Mary Jo Jaramillo believes that our environment supports life. She supports state laws to protect resources and prevent pollution to make up for the federal EPA’s failures and she firmly opposes fracking and the use of millions of gallons of our precious water in the process.
District 15: Dayan Hochman
Making New Mexico a leader in renewable energy is a top priority for Hochman, who wants to work with state and local agencies to minimize human-caused climate destruction. She is particularly concerned about fracking on tribal lands and the massive amount of water use by extractive industries.
District 17: Debbie Armstrong
Armstrong has been a steadfast protector of air, water, land and wildlife as a legislator. As a public-health advocate, she says, “Clean water and clean energy have a direct impact on the health of communities and residents. I will continue to support all initiatives that clean up the environment.”
District 20: Abbas Akhil
Akhil is an engineer who retired from Sandia National Laboratory before forming his own energy consulting business. He has spent his entire career in clean-energy storage and innovation. His expertise would be invaluable in the Roundhouse to craft a sustainable-energy future for New Mexico.
District 22: Jessica Velasquez
A Sierra Club member, Velasquez lives in the East Mountains and has been involved with the North 14 Deep Well Protest Group of homeowners to fight the assignment of new water rights to a company for the development of 4,000 homes and two golf courses in the area.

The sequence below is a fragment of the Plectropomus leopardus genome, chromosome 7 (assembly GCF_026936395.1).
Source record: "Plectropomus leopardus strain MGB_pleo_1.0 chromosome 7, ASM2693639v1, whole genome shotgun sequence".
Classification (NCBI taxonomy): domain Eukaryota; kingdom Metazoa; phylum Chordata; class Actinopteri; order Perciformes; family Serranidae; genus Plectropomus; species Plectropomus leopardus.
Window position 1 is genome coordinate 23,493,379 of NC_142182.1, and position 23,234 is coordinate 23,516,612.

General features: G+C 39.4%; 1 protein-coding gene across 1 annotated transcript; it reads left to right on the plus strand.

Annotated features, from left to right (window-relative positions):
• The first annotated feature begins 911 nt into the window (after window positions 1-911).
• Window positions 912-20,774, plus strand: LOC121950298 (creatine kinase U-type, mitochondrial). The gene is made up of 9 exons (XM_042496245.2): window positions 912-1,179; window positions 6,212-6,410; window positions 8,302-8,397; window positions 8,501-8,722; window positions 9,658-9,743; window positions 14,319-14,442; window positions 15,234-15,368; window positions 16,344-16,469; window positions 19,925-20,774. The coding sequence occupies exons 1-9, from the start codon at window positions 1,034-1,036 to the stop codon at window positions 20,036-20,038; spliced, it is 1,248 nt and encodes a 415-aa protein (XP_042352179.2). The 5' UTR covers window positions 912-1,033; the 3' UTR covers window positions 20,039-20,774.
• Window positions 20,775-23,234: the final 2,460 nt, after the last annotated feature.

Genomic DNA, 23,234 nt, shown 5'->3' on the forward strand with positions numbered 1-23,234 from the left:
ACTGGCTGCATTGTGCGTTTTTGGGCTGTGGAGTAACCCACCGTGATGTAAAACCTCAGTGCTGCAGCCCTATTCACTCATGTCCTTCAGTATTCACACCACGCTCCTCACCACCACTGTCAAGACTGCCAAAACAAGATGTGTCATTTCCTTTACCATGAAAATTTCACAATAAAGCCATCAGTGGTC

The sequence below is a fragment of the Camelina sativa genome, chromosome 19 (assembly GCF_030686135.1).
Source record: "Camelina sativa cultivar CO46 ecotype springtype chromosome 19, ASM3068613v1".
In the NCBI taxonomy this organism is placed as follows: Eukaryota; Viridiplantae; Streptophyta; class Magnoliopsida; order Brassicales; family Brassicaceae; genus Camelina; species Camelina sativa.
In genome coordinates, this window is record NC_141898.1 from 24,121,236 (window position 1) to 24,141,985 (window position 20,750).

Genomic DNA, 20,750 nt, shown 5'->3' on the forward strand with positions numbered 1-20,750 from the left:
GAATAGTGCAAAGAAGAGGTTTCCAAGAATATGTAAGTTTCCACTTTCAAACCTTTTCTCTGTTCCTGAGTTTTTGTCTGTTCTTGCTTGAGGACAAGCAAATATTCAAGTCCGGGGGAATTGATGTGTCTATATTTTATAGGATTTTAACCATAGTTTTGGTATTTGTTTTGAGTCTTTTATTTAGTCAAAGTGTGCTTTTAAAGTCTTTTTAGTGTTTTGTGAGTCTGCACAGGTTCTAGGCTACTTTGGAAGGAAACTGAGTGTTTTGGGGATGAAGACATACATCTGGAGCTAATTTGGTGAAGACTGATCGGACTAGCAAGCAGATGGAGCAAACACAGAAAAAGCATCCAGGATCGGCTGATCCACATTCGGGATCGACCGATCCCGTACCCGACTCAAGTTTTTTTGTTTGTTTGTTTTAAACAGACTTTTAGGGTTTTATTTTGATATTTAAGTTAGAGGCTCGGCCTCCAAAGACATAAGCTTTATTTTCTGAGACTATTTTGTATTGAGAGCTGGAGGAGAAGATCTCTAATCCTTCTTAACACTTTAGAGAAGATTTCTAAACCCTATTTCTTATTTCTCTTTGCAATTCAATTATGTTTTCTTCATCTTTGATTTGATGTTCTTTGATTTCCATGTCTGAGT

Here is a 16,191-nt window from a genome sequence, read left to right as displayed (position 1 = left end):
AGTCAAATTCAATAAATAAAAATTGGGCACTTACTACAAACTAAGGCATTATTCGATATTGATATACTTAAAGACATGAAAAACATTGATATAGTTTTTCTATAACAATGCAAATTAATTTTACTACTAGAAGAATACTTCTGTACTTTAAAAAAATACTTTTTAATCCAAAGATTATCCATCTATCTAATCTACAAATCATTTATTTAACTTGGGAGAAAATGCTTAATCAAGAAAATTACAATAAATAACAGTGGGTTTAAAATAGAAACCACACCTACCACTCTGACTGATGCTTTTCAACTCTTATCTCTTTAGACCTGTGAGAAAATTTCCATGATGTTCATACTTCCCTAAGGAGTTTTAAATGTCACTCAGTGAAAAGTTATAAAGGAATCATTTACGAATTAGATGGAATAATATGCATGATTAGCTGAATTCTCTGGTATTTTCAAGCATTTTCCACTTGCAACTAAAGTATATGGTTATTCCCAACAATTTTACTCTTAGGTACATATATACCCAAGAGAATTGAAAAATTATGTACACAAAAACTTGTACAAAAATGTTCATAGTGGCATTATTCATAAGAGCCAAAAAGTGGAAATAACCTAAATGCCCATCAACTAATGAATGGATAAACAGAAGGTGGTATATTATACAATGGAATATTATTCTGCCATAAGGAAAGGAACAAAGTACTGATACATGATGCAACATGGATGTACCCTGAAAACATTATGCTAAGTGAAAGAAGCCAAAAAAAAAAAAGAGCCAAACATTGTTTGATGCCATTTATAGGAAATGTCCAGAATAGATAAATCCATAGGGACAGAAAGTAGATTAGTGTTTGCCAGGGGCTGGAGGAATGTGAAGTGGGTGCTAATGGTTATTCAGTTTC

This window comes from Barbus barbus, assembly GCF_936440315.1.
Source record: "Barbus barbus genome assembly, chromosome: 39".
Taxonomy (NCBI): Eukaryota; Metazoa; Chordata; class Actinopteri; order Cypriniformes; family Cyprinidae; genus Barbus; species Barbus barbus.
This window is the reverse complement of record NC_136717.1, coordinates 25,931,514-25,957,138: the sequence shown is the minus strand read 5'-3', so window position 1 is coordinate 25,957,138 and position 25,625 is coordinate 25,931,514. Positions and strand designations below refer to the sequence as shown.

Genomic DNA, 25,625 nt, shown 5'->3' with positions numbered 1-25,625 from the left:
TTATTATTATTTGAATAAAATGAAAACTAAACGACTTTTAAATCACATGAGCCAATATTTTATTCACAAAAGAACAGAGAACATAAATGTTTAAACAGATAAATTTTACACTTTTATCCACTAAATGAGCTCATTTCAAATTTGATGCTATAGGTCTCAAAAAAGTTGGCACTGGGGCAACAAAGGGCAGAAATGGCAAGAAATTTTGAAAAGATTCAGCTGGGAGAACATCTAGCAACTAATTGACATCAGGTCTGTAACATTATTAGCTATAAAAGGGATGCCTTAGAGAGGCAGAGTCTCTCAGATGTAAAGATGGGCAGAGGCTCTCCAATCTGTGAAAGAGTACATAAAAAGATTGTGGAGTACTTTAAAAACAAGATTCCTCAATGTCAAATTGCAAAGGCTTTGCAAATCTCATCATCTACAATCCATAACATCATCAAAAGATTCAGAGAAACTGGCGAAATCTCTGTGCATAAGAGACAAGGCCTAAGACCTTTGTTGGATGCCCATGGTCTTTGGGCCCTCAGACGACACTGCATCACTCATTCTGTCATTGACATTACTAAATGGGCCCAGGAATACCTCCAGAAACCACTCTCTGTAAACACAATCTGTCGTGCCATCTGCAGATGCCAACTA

District 23: Daymon Ely
Rep. Ely has been a strong environmental vote in House committees and on the floor in his first term. He spoke up against irresponsible fracking permits in Sandoval County and is a strong proponent of reinstating the state’s tax credit for residents and small businesses installing solar.
District 24: Elizabeth Thomson
As a state legislator, Thomson was proud to support the acquisition of Valle de Oro. She has also been an advocate for New Mexico becoming a leader in solar and wind production and manufacturing. Rep. Thomson is proud to have never taken a dime from oil and gas in any of her campaigns.
District 25: Christine Trujillo
Rep. Trujillo is a labor and teachers advocate. She says her excellent environmental record is a result of her heritage and love of New Mexico. “Water, air and our general natural environment must be pristine and sustained for our kids and their kids.
District 28: Melanie Stansbury
Melanie is a native New Mexican who is a policy consultant working on water and natural-resource issues. She is a senior advisor to the Utton Transboundary Resources Center at the UNM School of Law and has a thorough knowledge of complex water and resource issues.
District 29: Joy Garratt
As a longtime K-12 educator, Joy has strived to integrate environmental and conservation education in her language-arts and social-studies assignments. She cares deeply about preserving our state’s natural beauty and resources for future generations, and she stresses that education is a vital component in ensuring that this happens.
District 30: Natalie Figueroa
As a high-school teacher, Figueroa helps students explore issues that help them understand our shared responsibility to make our communities healthier and more sustainable. Figueroa ran a smart and organized race in 2016 against an incumbent who is now retiring. She has a great chance to capture this seat for the environment.
District 33: Micaela Cadena